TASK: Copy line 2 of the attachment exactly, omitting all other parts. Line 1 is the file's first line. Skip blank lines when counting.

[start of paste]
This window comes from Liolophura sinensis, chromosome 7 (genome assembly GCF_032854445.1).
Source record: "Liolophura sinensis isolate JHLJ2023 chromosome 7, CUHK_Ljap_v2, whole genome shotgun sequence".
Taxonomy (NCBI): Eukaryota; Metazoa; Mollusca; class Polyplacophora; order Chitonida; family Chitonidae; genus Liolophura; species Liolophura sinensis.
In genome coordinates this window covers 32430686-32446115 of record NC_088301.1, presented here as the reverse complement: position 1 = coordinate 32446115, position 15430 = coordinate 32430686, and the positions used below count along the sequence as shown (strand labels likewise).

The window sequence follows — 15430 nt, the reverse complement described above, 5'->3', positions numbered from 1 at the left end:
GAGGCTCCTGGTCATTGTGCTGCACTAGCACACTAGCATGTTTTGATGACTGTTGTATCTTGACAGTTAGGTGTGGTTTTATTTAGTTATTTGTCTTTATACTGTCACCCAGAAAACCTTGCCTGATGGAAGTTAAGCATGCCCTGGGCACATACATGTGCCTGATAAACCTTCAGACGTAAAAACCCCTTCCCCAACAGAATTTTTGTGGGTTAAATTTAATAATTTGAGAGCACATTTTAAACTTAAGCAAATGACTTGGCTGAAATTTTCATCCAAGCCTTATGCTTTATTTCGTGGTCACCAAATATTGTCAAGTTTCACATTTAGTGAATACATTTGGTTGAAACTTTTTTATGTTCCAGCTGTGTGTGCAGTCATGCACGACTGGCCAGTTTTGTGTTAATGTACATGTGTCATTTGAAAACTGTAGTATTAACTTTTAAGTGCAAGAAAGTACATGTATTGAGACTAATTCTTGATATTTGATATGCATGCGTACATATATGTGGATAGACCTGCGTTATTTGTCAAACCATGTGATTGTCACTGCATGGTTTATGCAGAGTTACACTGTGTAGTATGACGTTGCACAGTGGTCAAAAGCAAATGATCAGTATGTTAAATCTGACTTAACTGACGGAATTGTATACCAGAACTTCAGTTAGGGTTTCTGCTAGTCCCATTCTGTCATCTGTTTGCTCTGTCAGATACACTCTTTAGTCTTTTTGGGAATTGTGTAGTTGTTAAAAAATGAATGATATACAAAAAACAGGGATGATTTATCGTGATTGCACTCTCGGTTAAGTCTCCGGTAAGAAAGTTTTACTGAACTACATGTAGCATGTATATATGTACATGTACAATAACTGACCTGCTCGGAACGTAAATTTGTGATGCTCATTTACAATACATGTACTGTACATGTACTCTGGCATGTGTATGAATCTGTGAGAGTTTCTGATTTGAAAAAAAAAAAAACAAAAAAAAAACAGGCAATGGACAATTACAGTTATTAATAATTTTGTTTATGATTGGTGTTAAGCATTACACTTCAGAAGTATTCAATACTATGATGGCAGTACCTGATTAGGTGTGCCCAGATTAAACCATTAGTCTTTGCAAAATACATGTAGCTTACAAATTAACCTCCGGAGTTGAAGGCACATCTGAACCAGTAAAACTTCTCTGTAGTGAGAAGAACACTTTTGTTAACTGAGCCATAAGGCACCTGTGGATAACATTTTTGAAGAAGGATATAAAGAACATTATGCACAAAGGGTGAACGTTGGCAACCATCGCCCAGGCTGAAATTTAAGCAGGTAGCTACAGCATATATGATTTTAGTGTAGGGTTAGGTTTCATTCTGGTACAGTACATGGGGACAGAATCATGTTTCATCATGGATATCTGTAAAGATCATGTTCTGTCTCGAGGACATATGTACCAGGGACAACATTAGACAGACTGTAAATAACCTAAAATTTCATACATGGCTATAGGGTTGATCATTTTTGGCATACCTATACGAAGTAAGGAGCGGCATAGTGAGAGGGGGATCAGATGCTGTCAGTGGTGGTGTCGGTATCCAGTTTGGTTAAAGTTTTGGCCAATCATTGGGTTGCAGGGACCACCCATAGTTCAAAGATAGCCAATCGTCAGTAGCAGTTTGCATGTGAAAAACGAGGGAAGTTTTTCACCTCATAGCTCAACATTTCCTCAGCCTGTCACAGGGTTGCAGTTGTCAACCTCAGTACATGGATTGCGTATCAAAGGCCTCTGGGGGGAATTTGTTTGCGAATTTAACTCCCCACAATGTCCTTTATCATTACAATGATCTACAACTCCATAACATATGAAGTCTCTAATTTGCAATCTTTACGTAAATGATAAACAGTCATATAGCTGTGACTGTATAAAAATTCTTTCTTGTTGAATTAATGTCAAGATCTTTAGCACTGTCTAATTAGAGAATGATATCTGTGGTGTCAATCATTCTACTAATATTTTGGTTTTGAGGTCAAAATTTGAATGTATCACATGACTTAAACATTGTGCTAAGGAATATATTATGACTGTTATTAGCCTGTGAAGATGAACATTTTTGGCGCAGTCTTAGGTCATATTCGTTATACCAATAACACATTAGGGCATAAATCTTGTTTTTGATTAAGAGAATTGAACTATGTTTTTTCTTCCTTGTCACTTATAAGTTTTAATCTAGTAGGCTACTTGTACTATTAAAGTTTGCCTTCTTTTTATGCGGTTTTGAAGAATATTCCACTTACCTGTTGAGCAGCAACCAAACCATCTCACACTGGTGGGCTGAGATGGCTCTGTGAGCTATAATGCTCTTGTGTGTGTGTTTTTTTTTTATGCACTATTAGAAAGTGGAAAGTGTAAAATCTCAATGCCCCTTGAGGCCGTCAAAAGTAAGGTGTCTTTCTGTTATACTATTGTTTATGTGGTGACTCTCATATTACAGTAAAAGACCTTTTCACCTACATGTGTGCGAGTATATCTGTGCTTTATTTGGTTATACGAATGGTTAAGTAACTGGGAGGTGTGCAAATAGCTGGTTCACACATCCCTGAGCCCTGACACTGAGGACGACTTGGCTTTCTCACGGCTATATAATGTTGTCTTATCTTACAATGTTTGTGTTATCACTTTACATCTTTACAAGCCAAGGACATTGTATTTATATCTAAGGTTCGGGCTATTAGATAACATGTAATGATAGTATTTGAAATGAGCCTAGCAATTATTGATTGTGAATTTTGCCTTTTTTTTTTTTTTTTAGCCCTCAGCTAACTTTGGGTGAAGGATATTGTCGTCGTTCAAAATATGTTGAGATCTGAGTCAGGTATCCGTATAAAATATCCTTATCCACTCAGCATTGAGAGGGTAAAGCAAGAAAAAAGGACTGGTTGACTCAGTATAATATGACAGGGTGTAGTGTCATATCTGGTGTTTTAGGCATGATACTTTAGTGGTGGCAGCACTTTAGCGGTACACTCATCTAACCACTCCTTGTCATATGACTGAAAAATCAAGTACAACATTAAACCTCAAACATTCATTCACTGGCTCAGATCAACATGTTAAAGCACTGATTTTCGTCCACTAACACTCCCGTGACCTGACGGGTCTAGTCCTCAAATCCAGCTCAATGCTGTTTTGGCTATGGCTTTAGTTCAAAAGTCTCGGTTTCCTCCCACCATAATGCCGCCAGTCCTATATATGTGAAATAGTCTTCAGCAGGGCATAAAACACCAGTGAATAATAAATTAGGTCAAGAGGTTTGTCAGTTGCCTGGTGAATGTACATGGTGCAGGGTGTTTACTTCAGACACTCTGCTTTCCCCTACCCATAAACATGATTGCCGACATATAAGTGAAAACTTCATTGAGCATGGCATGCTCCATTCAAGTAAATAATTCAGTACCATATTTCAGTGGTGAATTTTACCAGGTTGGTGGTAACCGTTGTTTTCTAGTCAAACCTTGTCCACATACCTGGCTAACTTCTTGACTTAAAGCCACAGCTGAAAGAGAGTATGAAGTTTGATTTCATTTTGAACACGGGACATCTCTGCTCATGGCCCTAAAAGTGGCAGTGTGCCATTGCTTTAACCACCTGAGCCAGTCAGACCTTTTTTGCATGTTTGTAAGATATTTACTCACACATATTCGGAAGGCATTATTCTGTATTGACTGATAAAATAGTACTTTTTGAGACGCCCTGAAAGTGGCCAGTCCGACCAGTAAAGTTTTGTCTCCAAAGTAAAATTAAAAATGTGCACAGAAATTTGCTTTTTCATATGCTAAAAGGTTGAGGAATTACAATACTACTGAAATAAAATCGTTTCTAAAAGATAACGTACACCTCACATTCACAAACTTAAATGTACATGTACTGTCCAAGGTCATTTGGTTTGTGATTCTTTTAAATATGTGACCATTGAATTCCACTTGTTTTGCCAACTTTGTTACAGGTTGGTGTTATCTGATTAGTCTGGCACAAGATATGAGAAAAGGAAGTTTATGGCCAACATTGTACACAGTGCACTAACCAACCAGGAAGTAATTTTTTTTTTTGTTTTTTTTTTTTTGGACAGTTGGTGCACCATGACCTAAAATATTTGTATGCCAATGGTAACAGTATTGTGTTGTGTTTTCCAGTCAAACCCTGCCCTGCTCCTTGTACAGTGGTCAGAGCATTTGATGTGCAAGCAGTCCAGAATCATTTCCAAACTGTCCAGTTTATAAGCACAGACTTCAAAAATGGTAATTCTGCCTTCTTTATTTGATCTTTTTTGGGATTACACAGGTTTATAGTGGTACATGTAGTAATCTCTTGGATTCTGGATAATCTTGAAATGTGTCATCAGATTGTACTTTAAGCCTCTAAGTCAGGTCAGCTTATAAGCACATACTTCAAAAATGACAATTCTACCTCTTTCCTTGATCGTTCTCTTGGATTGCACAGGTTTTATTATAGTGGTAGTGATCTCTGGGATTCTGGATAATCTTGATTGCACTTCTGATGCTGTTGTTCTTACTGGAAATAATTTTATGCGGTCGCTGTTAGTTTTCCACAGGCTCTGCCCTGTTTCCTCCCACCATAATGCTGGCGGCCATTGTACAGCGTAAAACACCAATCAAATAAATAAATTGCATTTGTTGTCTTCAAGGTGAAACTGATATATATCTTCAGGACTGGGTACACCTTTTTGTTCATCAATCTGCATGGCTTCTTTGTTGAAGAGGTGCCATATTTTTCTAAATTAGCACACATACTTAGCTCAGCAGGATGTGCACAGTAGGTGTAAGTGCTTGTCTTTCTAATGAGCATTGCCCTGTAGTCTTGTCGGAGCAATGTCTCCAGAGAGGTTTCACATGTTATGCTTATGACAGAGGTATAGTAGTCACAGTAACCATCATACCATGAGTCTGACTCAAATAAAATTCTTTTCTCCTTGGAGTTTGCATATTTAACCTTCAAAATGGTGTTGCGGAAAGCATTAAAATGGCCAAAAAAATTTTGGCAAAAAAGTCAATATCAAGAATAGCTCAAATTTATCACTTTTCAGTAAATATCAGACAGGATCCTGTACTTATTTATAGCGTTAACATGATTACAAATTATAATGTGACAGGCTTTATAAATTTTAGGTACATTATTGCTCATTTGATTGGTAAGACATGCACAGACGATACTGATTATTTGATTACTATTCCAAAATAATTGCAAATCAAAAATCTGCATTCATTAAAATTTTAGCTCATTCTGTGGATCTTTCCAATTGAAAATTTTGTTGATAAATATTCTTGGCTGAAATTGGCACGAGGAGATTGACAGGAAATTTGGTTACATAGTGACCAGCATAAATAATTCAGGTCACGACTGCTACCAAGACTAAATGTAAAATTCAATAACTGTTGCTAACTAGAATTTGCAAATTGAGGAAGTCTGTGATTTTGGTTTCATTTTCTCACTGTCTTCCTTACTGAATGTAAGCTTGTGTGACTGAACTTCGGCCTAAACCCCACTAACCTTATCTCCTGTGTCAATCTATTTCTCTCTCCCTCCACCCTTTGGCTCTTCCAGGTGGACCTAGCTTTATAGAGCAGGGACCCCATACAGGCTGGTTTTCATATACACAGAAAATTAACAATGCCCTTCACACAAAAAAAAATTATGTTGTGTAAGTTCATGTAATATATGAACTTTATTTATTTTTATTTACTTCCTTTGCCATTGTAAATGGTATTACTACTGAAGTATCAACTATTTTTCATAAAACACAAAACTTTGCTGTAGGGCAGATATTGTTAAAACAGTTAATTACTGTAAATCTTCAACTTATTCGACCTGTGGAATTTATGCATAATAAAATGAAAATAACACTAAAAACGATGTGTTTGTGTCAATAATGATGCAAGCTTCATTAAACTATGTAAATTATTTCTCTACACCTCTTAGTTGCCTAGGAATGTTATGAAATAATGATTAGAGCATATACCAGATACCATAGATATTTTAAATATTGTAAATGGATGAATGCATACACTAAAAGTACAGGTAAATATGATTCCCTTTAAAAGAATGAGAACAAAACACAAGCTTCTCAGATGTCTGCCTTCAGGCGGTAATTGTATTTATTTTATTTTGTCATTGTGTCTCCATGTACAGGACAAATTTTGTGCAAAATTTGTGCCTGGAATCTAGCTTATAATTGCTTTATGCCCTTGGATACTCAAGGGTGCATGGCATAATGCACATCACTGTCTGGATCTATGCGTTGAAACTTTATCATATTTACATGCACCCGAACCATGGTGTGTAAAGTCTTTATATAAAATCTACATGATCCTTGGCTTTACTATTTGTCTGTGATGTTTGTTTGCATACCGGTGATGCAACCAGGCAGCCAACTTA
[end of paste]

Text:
Source record: "Liolophura sinensis isolate JHLJ2023 chromosome 7, CUHK_Ljap_v2, whole genome shotgun sequence".